Henrik von Eckermann with Toveks Mary Lou. (FEI/Arnd Bronkhorst)
Sweden’s Henrik von Eckermann (37) worked the Dutch crowd into a frenzy and booked his ticket to the series Final with a sensational victory partnering the brilliant mare, Toveks Mary Lou, at the twelfth leg of the Longines FEI Jumping World Cup™ 2018/2019 Western European League in Amsterdam (NED).
Last to go in a breathtaking eight-way jump-off, the rider ranked No. 8 in the world did what seemed all but impossible when pinning Switzerland’s Pius Schwizer (56) into runner-up spot by more than half a second, and pushing Germany’s Daniel Deusser (37) down to third.
“I knew it was all or nothing! When you’re last into the ring you have to believe you can do it – if you have any doubt in your mind then it will never work!” — Henrik von Eckermann (SWE)
This marked the most perfect return for the FEI Jumping World Cup™ series to the Dutch capital city after several years of a break. And amongst those celebrating the Diamond (60th) anniversary of Jumping Amsterdam was The Netherlands’ King Willem-Alexander who, like all the spectators packed into the RAI arena, was treated to an unforgettable afternoon of superb sport.
Only one of the eight Dutch contenders made it into the jump-off which began with a superb second clear for the exciting Portuguese pair, Rodrigo Giesteria Almeida and GC Chopins Bushi. That sole Dutchman, Eric van der Vleuten, was more than a half-second slower with Wunschkind when next into the ring but, as expected, Belgium’s Niels Bruynseels and the ever-ready Gancia de Muze roared into the lead in 35.09 seconds when third to go.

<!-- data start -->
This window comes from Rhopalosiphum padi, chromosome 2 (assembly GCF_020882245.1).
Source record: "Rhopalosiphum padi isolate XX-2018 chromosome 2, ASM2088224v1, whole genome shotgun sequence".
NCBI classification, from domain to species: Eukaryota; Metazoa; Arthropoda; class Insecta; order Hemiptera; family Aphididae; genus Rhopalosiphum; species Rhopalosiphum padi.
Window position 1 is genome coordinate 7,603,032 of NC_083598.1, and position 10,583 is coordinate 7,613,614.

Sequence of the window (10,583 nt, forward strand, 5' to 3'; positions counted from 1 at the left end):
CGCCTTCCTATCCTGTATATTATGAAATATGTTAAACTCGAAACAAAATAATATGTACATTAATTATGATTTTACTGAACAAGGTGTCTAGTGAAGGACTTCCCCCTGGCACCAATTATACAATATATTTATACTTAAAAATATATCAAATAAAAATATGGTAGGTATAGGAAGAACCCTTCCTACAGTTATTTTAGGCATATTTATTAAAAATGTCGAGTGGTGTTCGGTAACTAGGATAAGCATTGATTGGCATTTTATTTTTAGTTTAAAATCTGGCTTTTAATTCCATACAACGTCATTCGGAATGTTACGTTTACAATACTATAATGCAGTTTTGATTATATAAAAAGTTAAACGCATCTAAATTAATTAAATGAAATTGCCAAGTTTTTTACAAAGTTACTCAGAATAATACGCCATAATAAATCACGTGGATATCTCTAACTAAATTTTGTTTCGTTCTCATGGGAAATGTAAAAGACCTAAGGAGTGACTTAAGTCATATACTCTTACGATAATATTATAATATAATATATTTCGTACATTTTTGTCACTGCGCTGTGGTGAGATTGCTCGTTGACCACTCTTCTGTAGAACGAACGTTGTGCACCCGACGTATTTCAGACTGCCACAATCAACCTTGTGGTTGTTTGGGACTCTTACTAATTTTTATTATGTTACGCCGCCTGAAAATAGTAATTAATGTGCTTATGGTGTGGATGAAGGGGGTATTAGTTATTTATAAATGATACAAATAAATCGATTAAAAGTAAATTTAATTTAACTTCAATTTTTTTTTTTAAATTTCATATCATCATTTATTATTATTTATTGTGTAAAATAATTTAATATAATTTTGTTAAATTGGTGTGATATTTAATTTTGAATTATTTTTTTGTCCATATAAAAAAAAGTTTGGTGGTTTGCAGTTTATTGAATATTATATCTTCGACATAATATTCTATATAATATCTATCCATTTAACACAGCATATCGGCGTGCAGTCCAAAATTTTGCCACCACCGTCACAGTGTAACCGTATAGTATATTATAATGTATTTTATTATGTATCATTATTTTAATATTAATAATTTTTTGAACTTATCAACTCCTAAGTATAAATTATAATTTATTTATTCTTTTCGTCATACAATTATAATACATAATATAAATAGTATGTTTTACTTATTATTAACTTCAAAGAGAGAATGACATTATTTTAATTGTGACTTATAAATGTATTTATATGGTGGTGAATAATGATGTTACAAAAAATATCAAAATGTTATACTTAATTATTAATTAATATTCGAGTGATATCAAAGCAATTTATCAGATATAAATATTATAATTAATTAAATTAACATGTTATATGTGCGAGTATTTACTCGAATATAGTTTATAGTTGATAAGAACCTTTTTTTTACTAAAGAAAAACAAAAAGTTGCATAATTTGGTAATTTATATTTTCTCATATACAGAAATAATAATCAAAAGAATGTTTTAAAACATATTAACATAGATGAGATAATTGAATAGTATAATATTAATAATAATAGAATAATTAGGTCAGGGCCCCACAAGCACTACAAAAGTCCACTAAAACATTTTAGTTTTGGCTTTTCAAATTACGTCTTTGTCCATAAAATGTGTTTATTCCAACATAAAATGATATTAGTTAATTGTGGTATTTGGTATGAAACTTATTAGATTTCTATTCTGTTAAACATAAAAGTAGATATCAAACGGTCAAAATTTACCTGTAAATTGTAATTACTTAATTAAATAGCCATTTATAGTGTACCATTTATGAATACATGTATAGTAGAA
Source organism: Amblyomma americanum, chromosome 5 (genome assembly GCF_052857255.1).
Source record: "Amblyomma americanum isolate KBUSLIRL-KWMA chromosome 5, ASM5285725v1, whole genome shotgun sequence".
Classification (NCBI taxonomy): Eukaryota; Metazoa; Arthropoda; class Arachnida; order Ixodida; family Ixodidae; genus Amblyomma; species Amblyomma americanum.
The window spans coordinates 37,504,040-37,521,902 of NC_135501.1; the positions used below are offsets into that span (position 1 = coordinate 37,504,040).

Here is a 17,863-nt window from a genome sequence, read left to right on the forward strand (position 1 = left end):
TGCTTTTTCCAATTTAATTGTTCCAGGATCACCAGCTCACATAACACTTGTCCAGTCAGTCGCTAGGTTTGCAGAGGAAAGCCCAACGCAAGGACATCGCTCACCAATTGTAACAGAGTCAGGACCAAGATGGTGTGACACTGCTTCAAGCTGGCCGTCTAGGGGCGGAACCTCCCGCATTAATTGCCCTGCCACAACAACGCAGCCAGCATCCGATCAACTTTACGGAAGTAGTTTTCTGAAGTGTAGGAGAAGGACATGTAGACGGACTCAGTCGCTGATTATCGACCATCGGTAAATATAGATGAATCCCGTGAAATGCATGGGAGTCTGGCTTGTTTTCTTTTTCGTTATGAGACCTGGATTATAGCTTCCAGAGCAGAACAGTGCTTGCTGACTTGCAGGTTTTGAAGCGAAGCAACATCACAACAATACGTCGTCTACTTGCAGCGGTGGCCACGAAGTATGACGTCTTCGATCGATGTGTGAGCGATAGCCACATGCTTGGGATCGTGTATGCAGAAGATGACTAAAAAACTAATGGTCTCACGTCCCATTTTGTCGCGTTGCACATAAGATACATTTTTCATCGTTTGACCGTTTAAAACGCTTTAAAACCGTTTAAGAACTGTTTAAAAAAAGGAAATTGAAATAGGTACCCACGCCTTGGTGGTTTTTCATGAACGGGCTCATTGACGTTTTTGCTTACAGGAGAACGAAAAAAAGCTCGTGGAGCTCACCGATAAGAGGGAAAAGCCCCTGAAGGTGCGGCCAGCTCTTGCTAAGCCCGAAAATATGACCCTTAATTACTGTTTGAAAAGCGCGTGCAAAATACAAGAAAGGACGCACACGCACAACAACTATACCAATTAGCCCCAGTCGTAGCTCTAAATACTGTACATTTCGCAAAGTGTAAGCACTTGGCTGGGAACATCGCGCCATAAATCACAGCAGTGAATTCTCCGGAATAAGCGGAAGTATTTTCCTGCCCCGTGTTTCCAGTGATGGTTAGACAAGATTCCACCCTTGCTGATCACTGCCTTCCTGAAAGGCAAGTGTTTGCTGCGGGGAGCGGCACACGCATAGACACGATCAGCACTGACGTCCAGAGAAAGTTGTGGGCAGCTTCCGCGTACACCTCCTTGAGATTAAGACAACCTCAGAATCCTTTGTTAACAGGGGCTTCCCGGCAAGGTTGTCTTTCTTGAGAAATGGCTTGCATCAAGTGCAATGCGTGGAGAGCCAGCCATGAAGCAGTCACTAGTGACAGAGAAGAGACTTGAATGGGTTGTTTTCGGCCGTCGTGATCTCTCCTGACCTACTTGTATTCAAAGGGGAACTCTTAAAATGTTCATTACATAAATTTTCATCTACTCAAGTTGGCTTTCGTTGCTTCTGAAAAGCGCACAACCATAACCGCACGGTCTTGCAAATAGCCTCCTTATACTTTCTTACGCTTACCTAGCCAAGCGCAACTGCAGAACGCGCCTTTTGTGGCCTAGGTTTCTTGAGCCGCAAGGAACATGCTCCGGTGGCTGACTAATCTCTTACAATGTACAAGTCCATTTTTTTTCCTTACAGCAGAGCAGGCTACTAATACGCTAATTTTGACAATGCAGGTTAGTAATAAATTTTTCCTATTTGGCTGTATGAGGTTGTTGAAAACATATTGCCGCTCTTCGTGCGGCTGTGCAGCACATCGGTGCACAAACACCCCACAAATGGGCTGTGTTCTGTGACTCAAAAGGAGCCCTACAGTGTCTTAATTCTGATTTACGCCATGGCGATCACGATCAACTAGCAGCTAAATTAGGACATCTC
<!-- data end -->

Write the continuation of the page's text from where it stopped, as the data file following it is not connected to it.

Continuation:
Two rides later, however, Frenchman Kevin Staut and For Joy van’t Zorgvliet HDC out-paced them, only to be immediately overtaken by Germany’s Daniel Deusser with his Madrid winner Tobago Z, who broke the beam in 34.67 seconds. Dutch course designer, Louis Konickx, had set them a superb final test, and both Staut and Deusser risked super-tight roll-backs to the vertical three from home.
But penultimate competitor and former world no. 1, Schwizer, who has been rocketing back up the rankings in recent months, found an even tighter line with his 10-year-old gelding Cortney Cox, and galloped through the timers in 33.34 seconds which looked to have surely settled the matter.
However, when it comes to the will to win, there’s no man quite like von Eckermann. Setting his jaw, he started out like his tail was on fire, and the great 13-year-old mare who has carried him to the third step of the podium at the last two Longines Finals gave him her all. Konickx had ensured that courage on the long run to the final fence would be rewarded, and with the Dutch spectators screaming them on, the Swedish pair threw everything they had at it to break the beam in the astonishing winning time of 33.01.
“I could hear the crowd coming down to the last, so I had to tell myself to stay calm! Mary Lou was lacking a bit of power at that stage so I needed to hold her and not go too much, but she is amazing!” he said.
“She has made me in this sport – I’ve had many good ones along the way, including Gotha, but she is the one that has won the most for me and I’m so very grateful to her owner, Mr Tovek, who has given me the opportunities by keeping a horse like her!” — Henrik von Eckermann (SWE)
With Mary Lou he also helped secure team silver for Sweden at the FEI World Equestrian Games™ 2018 last September.
As competition began, von Eckermann was lying 19th on the Western European League table, but he has now rocketed up to seventh ahead of the last qualifier in Bordeaux (FRA) in two weeks’ time. He’s missed out on the glorious Longines title by the smallest of margins over the last two seasons, and he’s hungry to try for it again when the 2019 Final kicks off in Gothenburg on 3 April.
“The way to the Final this year has been very stoney, but getting there was my biggest goal for the year. I’ve had two great Finals with Mary Lou before, and I’m so happy to be coming home to my own country to fight for it once again!” the Swedish star said.
Watch highlights here.
By Louise Parkes
Media Relations and Communications Manager
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